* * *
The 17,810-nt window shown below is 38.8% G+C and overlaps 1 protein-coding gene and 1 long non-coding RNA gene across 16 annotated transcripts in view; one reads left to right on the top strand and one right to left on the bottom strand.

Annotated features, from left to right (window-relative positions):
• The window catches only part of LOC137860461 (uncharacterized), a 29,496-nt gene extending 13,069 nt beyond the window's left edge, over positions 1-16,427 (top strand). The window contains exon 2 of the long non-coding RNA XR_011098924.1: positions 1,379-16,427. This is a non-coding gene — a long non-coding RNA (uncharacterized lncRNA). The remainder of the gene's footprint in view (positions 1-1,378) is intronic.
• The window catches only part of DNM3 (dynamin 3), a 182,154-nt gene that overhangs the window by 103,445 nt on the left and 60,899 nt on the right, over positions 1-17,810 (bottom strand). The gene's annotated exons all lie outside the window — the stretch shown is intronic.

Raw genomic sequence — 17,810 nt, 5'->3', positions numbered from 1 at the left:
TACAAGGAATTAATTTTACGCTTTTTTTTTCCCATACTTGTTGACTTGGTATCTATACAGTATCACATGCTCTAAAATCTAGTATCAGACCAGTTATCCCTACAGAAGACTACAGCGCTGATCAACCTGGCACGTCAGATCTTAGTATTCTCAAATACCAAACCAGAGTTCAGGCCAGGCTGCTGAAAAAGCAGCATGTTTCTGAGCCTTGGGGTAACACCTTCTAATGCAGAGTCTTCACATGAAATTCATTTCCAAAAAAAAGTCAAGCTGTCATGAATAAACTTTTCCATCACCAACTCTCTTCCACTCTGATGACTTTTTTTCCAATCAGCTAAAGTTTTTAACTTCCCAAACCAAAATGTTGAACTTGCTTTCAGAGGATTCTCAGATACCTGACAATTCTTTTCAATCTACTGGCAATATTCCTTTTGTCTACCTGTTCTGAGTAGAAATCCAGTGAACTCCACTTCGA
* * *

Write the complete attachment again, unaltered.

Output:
The 17,810-nt window shown below is 38.8% G+C and overlaps 1 protein-coding gene and 1 long non-coding RNA gene across 16 annotated transcripts in view; one reads left to right on the top strand and one right to left on the bottom strand.

Annotated features, from left to right (window-relative positions):
• The window catches only part of LOC137860461 (uncharacterized), a 29,496-nt gene extending 13,069 nt beyond the window's left edge, over positions 1-16,427 (top strand). The window contains exon 2 of the long non-coding RNA XR_011098924.1: positions 1,379-16,427. This is a non-coding gene — a long non-coding RNA (uncharacterized lncRNA). The remainder of the gene's footprint in view (positions 1-1,378) is intronic.
• The window catches only part of DNM3 (dynamin 3), a 182,154-nt gene that overhangs the window by 103,445 nt on the left and 60,899 nt on the right, over positions 1-17,810 (bottom strand). The gene's annotated exons all lie outside the window — the stretch shown is intronic.

Raw genomic sequence — 17,810 nt, 5'->3', positions numbered from 1 at the left:
TACAAGGAATTAATTTTACGCTTTTTTTTTCCCATACTTGTTGACTTGGTATCTATACAGTATCACATGCTCTAAAATCTAGTATCAGACCAGTTATCCCTACAGAAGACTACAGCGCTGATCAACCTGGCACGTCAGATCTTAGTATTCTCAAATACCAAACCAGAGTTCAGGCCAGGCTGCTGAAAAAGCAGCATGTTTCTGAGCCTTGGGGTAACACCTTCTAATGCAGAGTCTTCACATGAAATTCATTTCCAAAAAAAAGTCAAGCTGTCATGAATAAACTTTTCCATCACCAACTCTCTTCCACTCTGATGACTTTTTTTCCAATCAGCTAAAGTTTTTAACTTCCCAAACCAAAATGTTGAACTTGCTTTCAGAGGATTCTCAGATACCTGACAATTCTTTTCAATCTACTGGCAATATTCCTTTTGTCTACCTGTTCTGAGTAGAAATCCAGTGAACTCCACTTCGA